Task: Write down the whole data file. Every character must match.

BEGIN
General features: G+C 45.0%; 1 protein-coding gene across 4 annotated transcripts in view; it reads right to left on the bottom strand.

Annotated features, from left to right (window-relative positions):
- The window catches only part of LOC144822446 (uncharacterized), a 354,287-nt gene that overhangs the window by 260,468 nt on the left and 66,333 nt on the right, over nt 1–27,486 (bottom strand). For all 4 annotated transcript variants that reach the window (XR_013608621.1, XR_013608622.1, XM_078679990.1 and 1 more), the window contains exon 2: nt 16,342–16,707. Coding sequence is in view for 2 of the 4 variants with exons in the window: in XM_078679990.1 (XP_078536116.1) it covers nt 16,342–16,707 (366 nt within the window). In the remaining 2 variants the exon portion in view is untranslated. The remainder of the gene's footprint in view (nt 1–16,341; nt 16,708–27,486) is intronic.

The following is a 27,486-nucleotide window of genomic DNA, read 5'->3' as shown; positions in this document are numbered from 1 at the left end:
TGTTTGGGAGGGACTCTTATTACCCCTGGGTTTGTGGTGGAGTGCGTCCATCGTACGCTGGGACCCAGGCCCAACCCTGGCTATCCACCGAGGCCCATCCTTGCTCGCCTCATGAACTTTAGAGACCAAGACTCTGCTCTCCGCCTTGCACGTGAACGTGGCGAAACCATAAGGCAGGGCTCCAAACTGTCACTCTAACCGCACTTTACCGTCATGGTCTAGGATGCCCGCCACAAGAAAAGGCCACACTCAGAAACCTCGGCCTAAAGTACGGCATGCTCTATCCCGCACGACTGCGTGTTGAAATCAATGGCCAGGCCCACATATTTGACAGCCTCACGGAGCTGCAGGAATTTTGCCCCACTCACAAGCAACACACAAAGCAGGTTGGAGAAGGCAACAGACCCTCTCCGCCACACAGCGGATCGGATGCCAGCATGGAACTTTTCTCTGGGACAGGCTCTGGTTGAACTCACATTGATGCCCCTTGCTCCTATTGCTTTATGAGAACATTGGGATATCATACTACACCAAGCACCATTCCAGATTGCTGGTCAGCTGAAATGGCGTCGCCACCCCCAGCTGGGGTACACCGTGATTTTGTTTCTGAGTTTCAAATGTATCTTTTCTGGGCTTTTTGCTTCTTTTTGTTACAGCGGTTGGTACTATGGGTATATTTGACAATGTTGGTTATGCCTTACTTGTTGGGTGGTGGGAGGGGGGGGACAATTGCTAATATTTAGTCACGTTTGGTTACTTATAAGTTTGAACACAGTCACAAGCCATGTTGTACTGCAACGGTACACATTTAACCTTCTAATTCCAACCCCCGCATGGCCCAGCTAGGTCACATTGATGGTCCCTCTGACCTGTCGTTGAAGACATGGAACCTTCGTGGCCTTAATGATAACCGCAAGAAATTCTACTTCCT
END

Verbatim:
General features: G+C 45.0%; 1 protein-coding gene across 4 annotated transcripts in view; it reads right to left on the bottom strand.

Annotated features, from left to right (window-relative positions):
- The window catches only part of LOC144822446 (uncharacterized), a 354,287-nt gene that overhangs the window by 260,468 nt on the left and 66,333 nt on the right, over nt 1–27,486 (bottom strand). For all 4 annotated transcript variants that reach the window (XR_013608621.1, XR_013608622.1, XM_078679990.1 and 1 more), the window contains exon 2: nt 16,342–16,707. Coding sequence is in view for 2 of the 4 variants with exons in the window: in XM_078679990.1 (XP_078536116.1) it covers nt 16,342–16,707 (366 nt within the window). In the remaining 2 variants the exon portion in view is untranslated. The remainder of the gene's footprint in view (nt 1–16,341; nt 16,708–27,486) is intronic.

The following is a 27,486-nucleotide window of genomic DNA, read 5'->3' as shown; positions in this document are numbered from 1 at the left end:
TGTTTGGGAGGGACTCTTATTACCCCTGGGTTTGTGGTGGAGTGCGTCCATCGTACGCTGGGACCCAGGCCCAACCCTGGCTATCCACCGAGGCCCATCCTTGCTCGCCTCATGAACTTTAGAGACCAAGACTCTGCTCTCCGCCTTGCACGTGAACGTGGCGAAACCATAAGGCAGGGCTCCAAACTGTCACTCTAACCGCACTTTACCGTCATGGTCTAGGATGCCCGCCACAAGAAAAGGCCACACTCAGAAACCTCGGCCTAAAGTACGGCATGCTCTATCCCGCACGACTGCGTGTTGAAATCAATGGCCAGGCCCACATATTTGACAGCCTCACGGAGCTGCAGGAATTTTGCCCCACTCACAAGCAACACACAAAGCAGGTTGGAGAAGGCAACAGACCCTCTCCGCCACACAGCGGATCGGATGCCAGCATGGAACTTTTCTCTGGGACAGGCTCTGGTTGAACTCACATTGATGCCCCTTGCTCCTATTGCTTTATGAGAACATTGGGATATCATACTACACCAAGCACCATTCCAGATTGCTGGTCAGCTGAAATGGCGTCGCCACCCCCAGCTGGGGTACACCGTGATTTTGTTTCTGAGTTTCAAATGTATCTTTTCTGGGCTTTTTGCTTCTTTTTGTTACAGCGGTTGGTACTATGGGTATATTTGACAATGTTGGTTATGCCTTACTTGTTGGGTGGTGGGAGGGGGGGGACAATTGCTAATATTTAGTCACGTTTGGTTACTTATAAGTTTGAACACAGTCACAAGCCATGTTGTACTGCAACGGTACACATTTAACCTTCTAATTCCAACCCCCGCATGGCCCAGCTAGGTCACATTGATGGTCCCTCTGACCTGTCGTTGAAGACATGGAACCTTCGTGGCCTTAATGATAACCGCAAGAAATTCTACTTCCT